Authors: Jack Kirkland

  • Last updated on December 10, 2021

American playwright and screenwriter

Author Works


Frankie and Johnnie, pr. 1928

Tobacco Road, pr. 1933 (adaptation of Erskine Caldwell’s novel)

Tortilla Flat, pr. 1938 (adaptation of John Steinbeck’s novel)

I Must Love Somebody, pr. 1939 (with Leyla George)

Suds in Your Eye, pr., pb. 1944 (adaptation of Mary Lasswell’s novel)

Georgia Boy, pr. 1945 (with Haila Stoddard; adaptation of Caldwell’s novel)

Mr. Adam, pr. 1949 (adaptation of Pat Frank’s novel)

The Man with the Golden Arm, pr. 1956 (adaptation of Nelson Algren’s novel)

Mandingo, pr. 1961 (adaptation of Kyle Onstott’s novel)


Fast and Loose, 1930

Zoo in Budapest, 1933

Now and Forever, 1934

Adventures in Manhattan, 1936

Sutter’s Gold, 1936


“How Long Tobacco Road,” 1939 (in The New York Times)


Jack Kirkland was a member of the hard-living, no-nonsense school of professional writers (as opposed to artists) epitomized by such figures as Ben Hecht and Charles MacArthur. Like them, he began his career as a reporter, working for such papers as The Detroit News, the St. Louis Times, and the New York Daily News, and like them, he turned his talents to both film and stage. From this background, he brought to his drama a scorn for sentimentality, a tendency toward sensationalism, and a penchant for a kind of vulgar black comedy that seems to have characterized his view of the world. He was not so much interested in art as in effect, and the subjects he chose often came from the demimonde familiar to the streetwise reporter.{$I[AN]9810001801}{$I[A]Kirkland, Jack}{$I[geo]UNITED STATES;Kirkland, Jack}{$I[tim]1901;Kirkland, Jack}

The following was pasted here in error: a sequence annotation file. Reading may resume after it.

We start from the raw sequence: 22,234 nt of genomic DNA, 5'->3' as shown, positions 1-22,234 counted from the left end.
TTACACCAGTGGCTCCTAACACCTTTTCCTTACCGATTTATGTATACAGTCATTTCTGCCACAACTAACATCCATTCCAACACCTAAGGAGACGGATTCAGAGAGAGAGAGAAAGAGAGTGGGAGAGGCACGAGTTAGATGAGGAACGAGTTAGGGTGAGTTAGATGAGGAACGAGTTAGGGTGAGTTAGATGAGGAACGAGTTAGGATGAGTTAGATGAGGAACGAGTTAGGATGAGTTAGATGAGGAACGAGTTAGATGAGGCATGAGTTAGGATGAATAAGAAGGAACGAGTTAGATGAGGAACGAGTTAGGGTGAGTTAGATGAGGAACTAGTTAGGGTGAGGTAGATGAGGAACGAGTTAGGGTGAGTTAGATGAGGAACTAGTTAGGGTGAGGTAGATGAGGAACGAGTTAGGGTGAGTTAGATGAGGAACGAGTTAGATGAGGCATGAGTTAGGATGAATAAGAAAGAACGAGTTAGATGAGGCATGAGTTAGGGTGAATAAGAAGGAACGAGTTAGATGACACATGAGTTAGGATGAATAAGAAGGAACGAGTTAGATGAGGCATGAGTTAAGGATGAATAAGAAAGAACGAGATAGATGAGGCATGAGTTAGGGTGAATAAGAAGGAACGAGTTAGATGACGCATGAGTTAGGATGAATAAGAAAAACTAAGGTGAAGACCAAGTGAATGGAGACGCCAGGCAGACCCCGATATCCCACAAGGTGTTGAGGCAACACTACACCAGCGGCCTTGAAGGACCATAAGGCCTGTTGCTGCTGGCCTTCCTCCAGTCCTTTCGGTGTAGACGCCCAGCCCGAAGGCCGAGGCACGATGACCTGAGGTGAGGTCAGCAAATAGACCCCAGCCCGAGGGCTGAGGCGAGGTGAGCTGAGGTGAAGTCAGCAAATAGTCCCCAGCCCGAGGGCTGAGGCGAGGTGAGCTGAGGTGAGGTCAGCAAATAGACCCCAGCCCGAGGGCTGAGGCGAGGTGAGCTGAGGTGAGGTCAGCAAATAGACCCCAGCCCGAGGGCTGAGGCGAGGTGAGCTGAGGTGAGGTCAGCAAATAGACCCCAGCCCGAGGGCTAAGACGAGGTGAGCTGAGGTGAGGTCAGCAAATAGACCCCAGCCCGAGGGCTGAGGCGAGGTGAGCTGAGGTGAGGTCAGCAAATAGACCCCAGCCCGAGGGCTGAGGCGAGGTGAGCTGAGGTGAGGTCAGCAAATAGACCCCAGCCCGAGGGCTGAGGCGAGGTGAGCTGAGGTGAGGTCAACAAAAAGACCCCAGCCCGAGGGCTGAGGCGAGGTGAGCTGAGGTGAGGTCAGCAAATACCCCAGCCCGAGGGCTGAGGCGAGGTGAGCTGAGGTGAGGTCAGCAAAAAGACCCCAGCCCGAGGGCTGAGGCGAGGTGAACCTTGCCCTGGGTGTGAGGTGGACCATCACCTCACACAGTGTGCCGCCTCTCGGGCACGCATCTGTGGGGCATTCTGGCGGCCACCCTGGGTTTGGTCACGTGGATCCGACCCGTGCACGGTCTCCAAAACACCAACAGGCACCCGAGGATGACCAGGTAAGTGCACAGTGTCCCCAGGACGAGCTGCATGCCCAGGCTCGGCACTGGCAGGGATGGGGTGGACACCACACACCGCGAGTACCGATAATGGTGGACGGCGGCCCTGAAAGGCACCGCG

Kirkland was born in St. Louis, Missouri, on July 25, 1901 (or possibly 1902, since there was no official birth record and other sources conflict on these dates); he was the son of William Thomas and Julia Woodward Kirkland. In his teens, he roamed about the country, working from state to state at odd jobs and often living with and observing the kind of people about whom he would later write. He claimed to have developed a kinship with the poor and homeless that enabled him to understand and sympathize with them in such works as Tobacco Road. Soon thereafter he began his newspaper career and made his way to New York, where he attended Columbia University and worked at the New York Daily News. In 1924, he married Nancy Carroll, the first of his five wives. (His subsequent wives were Jayne Shadduck, Julia Laird, Haila Stoddard, and Nancy Hoadley.) Carroll was a noted Broadway chorine, and when she was called to Hollywood, Kirkland accompanied her and began to write films, among them Fast and Loose, with Miriam Hopkins, and Now and Forever, with Gary Cooper, Shirley Temple, and Carole Lombard. Nancy Carroll became one of the most popular stars of the 1930’s and was nominated for an Academy Award for her performance in The Devil’s Holiday in 1930. She and Kirkland were divorced in 1935.

Kirkland’s main interest lay in the theater. His first play was Frankie and Johnnie, which he wrote in 1928. In 1929, during its Chicago performance, it was attacked as obscene and was closed. Kirkland brought the play to New York in 1930, where, once again, it was closed on charges of obscenity; Kirkland was arrested. He and the theater owners took the case to court, and in 1932, in a landmark ruling, the play was judged not to be obscene. Kirkland would be involved in many such court cases throughout his career.